The controversial Wisconsin-based firm that ran ParkAtlanta, Duncan Solutions, signed a seven-year contract with Mayor Shirley Franklin's administration in 2009. By June 2010, business owners and patrons protested in mass arguing that the company's ability to control parking enforcement was too severe.
However, speakers at Wednesday’s announcement steered away from directly addressing the former company. The closest they came was when Public Works Commissioner William Johnson accidentally introduced SP Plus Parking Regional Vice President Jason Spoeth as being from ParkAtlanta. The crowed “oohed,” and when Johnson realized the mistake, laughed lightheartedly.
There are no plans to increase parking rates or citations, Spoeth said.
Parking machines have been updated with receipts bearing the new company’s name. But some changes are still forthcoming.
The 2,400 metered parking spaces around the city will be upgraded, and the system will also use license plate recognition technology for parking enforcement, according to a press release.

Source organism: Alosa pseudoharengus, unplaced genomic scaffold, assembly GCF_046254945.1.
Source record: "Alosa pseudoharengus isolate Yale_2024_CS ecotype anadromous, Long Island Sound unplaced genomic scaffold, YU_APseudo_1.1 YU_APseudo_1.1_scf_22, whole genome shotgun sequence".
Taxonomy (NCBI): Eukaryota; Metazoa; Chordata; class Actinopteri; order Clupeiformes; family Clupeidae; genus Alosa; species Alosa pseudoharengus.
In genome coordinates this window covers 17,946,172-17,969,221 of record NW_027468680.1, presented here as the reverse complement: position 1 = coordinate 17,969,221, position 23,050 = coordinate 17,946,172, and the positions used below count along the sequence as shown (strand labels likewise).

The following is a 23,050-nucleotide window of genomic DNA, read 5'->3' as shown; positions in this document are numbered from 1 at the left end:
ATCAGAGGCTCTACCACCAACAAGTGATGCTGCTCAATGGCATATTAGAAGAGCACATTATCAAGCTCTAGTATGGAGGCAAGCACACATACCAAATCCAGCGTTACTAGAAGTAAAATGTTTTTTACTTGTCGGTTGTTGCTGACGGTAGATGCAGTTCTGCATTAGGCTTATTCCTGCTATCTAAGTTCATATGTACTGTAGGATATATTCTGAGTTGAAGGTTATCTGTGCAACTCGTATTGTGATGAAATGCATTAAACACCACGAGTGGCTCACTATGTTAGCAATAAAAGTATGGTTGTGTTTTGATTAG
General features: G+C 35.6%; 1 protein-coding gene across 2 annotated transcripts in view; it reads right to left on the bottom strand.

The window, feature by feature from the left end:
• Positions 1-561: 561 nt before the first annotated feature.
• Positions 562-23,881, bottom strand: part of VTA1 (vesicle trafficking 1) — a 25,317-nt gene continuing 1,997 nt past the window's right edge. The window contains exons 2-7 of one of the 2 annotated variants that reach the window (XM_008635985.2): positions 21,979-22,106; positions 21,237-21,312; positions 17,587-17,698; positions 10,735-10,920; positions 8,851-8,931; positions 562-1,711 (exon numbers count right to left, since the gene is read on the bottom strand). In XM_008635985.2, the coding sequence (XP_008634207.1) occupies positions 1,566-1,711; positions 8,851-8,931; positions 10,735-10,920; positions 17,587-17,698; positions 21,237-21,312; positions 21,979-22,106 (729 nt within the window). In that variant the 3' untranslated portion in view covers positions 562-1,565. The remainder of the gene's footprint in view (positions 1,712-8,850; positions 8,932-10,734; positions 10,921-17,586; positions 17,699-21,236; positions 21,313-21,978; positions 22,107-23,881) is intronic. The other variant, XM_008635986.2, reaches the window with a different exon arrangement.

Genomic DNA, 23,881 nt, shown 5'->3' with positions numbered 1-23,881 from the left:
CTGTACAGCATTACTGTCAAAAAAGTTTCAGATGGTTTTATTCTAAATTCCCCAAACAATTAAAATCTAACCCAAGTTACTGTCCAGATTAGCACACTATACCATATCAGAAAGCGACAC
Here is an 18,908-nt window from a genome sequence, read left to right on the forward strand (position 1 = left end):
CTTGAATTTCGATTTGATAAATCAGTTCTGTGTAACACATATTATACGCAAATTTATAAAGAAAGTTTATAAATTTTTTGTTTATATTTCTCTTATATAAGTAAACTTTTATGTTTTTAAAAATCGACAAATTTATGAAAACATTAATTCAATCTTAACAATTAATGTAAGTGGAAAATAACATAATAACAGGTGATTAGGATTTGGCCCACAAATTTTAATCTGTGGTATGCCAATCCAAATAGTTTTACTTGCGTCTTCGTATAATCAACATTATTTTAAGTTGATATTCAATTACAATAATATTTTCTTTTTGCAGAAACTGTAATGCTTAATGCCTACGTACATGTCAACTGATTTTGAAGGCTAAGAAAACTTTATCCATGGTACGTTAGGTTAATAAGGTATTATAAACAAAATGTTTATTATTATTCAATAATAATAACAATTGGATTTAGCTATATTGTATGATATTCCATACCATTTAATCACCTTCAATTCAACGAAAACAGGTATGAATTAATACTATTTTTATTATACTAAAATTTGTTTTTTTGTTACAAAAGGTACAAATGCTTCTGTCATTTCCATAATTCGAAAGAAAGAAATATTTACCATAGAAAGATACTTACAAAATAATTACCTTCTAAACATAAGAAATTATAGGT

ATLPlus will use the Parkmobile app. Users can add time from their phone, and they’ll get a notification when time is almost up.
“Our goal is crystal clear in this process, and that is to provide an easy and convenient way to pay for on-street parking in the city of Atlanta,” Reed said.
People who have an issue can now call a customer service hotline, 404-201-5396. A woman answered the phone quickly Wednesday afternoon, ready to help.
ATLPlus will also allow customers up to 14 days to contest a citation online, in person or by mail.
From a press release:
... within 15 business days each contested citation will be reviewed and individuals will be notified of the validity of their parking citation. Citations that are invalid will be dismissed, while citations that are upheld can be paid or further disputed at the Atlanta Municipal Courts.
City Council voted in October on the contract, which estimated that SP Plus will earn about $13.5 million annually, with $7 million each year going to the city. ParkAtlanta earned the city about $5 million a year.
To discourage SP Plus from running up the tab, the city could receive about 70 percent of any income earned by the company above the expected $13.5 million in collections. The contract is a joint venture with All N One security, city officials said. The AJC has previously reported the contract is for five years with two one-year extensions.